A Prescription for Healthy Places

The not-so-good news persists: The continuing economic woes, including long-term concerns about housing, infrastructure, and transportation policy. The complications (to put it mildly) of climate change. And the crisis in public health.

It’s no wonder the whole country feels a little under the weather.

Which is why we think it’s clever that famed designer/planner Dhiru Thadani came up with the cool graphic to the left to remind us that there is a prescription for what ails us. Or, at least, that there’s an approach to healthier living that should be included in national strategies for renewal.

The cure for what ails us?

Not coincidentally, that theme “Rx for Healthy Places,” provides the sub-title for CNU18, the annual gathering of the Congress for the New Urbanism, which will be held in Atlanta, May 19-22, 2010. The healthy places angle gets an extra shot of credibility because of the active participation in CNU18 of the Atlanta-based Centers for Disease Control and Prevention.

The public health connection to New Urbanist principles has always been implied. It’s important these days, especially during a heated debate over the future of health care, to make it explicit. The most authoritative link-up between public health and land use planning is “Urban Sprawl and Public Health: Designing, Planning, and Building for Healthy Communities” by Howard Frumkin, director of CDC’s National Center for Environmental Health. Dr. Frumkin will be honorary chair of CNU18.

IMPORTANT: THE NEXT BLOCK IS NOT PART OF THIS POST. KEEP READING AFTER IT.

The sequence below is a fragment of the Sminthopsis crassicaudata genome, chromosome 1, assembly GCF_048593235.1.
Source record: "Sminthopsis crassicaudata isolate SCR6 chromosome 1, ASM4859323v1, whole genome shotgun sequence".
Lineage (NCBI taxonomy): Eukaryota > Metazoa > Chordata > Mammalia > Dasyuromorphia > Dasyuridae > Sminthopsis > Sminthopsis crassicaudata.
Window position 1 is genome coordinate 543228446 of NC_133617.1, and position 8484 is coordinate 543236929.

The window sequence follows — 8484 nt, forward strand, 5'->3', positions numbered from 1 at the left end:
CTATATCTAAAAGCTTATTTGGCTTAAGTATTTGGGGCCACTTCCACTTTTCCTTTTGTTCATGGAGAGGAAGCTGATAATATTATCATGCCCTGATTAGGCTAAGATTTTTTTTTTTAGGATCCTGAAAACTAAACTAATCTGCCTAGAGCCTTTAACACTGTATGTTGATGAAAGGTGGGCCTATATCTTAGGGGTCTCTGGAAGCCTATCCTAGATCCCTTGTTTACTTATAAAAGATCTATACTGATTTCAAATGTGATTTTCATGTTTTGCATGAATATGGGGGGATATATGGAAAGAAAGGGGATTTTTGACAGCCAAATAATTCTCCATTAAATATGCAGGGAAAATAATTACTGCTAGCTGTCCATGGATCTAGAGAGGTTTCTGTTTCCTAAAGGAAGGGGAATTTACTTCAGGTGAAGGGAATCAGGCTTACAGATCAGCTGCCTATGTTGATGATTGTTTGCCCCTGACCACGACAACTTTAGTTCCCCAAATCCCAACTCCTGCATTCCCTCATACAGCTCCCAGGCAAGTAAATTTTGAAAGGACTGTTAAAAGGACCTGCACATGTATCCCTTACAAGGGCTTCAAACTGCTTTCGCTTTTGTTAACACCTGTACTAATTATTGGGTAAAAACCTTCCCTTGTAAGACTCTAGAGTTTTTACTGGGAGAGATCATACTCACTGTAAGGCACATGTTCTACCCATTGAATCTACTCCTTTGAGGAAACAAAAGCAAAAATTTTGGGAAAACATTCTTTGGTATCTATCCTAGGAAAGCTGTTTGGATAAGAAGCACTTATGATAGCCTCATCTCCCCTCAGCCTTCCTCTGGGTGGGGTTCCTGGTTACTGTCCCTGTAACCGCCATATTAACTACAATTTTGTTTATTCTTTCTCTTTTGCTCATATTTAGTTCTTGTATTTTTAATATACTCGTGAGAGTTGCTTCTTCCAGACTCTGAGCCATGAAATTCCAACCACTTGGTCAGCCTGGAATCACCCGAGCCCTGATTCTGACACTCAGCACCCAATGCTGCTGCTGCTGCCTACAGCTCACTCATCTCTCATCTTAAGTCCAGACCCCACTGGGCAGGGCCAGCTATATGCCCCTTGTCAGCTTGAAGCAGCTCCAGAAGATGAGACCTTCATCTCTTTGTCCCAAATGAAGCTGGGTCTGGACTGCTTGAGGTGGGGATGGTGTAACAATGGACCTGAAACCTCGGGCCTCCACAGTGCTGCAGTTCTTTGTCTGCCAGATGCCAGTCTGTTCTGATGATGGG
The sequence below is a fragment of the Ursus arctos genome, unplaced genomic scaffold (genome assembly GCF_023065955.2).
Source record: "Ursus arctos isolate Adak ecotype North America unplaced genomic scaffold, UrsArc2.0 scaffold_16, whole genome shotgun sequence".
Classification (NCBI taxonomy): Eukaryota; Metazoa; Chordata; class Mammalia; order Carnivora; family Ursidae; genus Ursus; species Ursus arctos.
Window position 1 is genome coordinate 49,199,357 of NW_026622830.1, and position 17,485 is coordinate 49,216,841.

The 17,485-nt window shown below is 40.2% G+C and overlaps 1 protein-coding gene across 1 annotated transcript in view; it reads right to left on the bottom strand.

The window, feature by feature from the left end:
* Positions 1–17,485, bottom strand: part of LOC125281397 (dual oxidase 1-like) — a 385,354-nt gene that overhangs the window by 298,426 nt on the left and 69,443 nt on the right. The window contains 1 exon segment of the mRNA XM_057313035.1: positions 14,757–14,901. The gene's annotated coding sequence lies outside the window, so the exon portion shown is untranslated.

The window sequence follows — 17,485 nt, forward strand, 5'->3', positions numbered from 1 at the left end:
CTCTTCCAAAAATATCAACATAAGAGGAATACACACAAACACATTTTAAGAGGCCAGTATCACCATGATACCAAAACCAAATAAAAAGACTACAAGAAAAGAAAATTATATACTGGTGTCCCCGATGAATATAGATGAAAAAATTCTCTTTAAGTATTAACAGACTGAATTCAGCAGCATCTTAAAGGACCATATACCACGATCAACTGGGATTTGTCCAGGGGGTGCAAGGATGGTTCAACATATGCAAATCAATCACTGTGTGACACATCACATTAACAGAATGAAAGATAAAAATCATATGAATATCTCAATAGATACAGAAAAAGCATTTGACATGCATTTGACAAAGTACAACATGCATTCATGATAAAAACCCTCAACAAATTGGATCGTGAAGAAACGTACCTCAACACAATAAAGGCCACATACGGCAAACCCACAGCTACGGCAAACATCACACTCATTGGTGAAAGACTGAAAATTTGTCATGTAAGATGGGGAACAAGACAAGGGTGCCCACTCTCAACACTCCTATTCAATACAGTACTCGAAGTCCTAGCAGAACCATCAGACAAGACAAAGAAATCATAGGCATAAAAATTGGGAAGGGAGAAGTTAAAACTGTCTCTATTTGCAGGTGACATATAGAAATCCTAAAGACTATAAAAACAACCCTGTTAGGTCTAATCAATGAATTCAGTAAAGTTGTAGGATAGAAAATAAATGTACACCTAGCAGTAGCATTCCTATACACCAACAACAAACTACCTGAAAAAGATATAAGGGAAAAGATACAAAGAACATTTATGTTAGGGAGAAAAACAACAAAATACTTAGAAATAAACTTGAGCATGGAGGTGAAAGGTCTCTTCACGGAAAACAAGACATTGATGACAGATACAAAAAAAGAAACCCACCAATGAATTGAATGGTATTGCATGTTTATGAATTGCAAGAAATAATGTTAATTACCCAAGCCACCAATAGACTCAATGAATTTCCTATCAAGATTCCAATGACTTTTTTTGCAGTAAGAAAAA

Adding to the work of CDC researchers and epidemiologists who study links between physical health and environmental factors is an increasing body of work on mental health and social conditions, especially with regard to social isolation. Remember “Bowling Alone,” Robert Putnam’s 2001 best seller about “social capital” and community? That book inspired a lot of discussion in New Urbanist circles. And research has continued to connect isolation and ill health. Here’s a recent L.A. Times column on the topic (thanks to Ann Daigle for the link).

And to read more about the book that inspired the column, “Loneliness: Human Nature and the Need for Social Connection” by John T. Cacioppo and William Patrick, go here.

We’ll be reporting more and more about what’s beginning to shape up as an historic gathering in Atlanta next May. So keep coming back.

— Ben Brown

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